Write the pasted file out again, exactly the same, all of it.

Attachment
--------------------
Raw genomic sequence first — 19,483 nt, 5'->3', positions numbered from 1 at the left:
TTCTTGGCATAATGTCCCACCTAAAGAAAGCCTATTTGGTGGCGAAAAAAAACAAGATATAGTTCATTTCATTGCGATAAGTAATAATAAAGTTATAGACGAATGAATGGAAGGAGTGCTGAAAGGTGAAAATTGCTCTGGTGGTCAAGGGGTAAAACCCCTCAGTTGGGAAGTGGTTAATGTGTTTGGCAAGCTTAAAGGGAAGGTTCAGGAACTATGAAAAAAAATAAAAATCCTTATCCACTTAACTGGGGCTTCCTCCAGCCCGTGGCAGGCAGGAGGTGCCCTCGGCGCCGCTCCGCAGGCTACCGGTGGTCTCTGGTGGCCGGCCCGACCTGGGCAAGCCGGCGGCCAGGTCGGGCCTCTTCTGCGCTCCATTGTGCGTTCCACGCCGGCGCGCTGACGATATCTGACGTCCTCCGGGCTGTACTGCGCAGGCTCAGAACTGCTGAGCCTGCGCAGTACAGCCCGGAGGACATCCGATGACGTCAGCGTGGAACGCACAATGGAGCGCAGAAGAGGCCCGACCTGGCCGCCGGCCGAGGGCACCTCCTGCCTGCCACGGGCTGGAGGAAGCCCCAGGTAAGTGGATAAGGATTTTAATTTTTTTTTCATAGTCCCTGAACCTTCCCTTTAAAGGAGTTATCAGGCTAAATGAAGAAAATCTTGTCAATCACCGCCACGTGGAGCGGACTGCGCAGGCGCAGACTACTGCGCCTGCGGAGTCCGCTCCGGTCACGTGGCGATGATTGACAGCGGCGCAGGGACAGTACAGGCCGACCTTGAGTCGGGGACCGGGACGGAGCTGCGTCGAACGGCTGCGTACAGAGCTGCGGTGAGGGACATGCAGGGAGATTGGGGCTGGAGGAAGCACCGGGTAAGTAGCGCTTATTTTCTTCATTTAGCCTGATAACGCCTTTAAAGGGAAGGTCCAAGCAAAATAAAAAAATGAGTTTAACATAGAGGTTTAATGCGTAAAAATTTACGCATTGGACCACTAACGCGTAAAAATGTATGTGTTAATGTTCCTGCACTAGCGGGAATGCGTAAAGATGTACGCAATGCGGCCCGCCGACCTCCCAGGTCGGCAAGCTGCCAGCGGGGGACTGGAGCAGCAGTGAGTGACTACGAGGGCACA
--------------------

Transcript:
Raw genomic sequence first — 19,483 nt, 5'->3', positions numbered from 1 at the left:
TTCTTGGCATAATGTCCCACCTAAAGAAAGCCTATTTGGTGGCGAAAAAAAACAAGATATAGTTCATTTCATTGCGATAAGTAATAATAAAGTTATAGACGAATGAATGGAAGGAGTGCTGAAAGGTGAAAATTGCTCTGGTGGTCAAGGGGTAAAACCCCTCAGTTGGGAAGTGGTTAATGTGTTTGGCAAGCTTAAAGGGAAGGTTCAGGAACTATGAAAAAAAATAAAAATCCTTATCCACTTAACTGGGGCTTCCTCCAGCCCGTGGCAGGCAGGAGGTGCCCTCGGCGCCGCTCCGCAGGCTACCGGTGGTCTCTGGTGGCCGGCCCGACCTGGGCAAGCCGGCGGCCAGGTCGGGCCTCTTCTGCGCTCCATTGTGCGTTCCACGCCGGCGCGCTGACGATATCTGACGTCCTCCGGGCTGTACTGCGCAGGCTCAGAACTGCTGAGCCTGCGCAGTACAGCCCGGAGGACATCCGATGACGTCAGCGTGGAACGCACAATGGAGCGCAGAAGAGGCCCGACCTGGCCGCCGGCCGAGGGCACCTCCTGCCTGCCACGGGCTGGAGGAAGCCCCAGGTAAGTGGATAAGGATTTTAATTTTTTTTTCATAGTCCCTGAACCTTCCCTTTAAAGGAGTTATCAGGCTAAATGAAGAAAATCTTGTCAATCACCGCCACGTGGAGCGGACTGCGCAGGCGCAGACTACTGCGCCTGCGGAGTCCGCTCCGGTCACGTGGCGATGATTGACAGCGGCGCAGGGACAGTACAGGCCGACCTTGAGTCGGGGACCGGGACGGAGCTGCGTCGAACGGCTGCGTACAGAGCTGCGGTGAGGGACATGCAGGGAGATTGGGGCTGGAGGAAGCACCGGGTAAGTAGCGCTTATTTTCTTCATTTAGCCTGATAACGCCTTTAAAGGGAAGGTCCAAGCAAAATAAAAAAATGAGTTTAACATAGAGGTTTAATGCGTAAAAATTTACGCATTGGACCACTAACGCGTAAAAATGTATGTGTTAATGTTCCTGCACTAGCGGGAATGCGTAAAGATGTACGCAATGCGGCCCGCCGACCTCCCAGGTCGGCAAGCTGCCAGCGGGGGACTGGAGCAGCAGTGAGTGACTACGAGGGCACA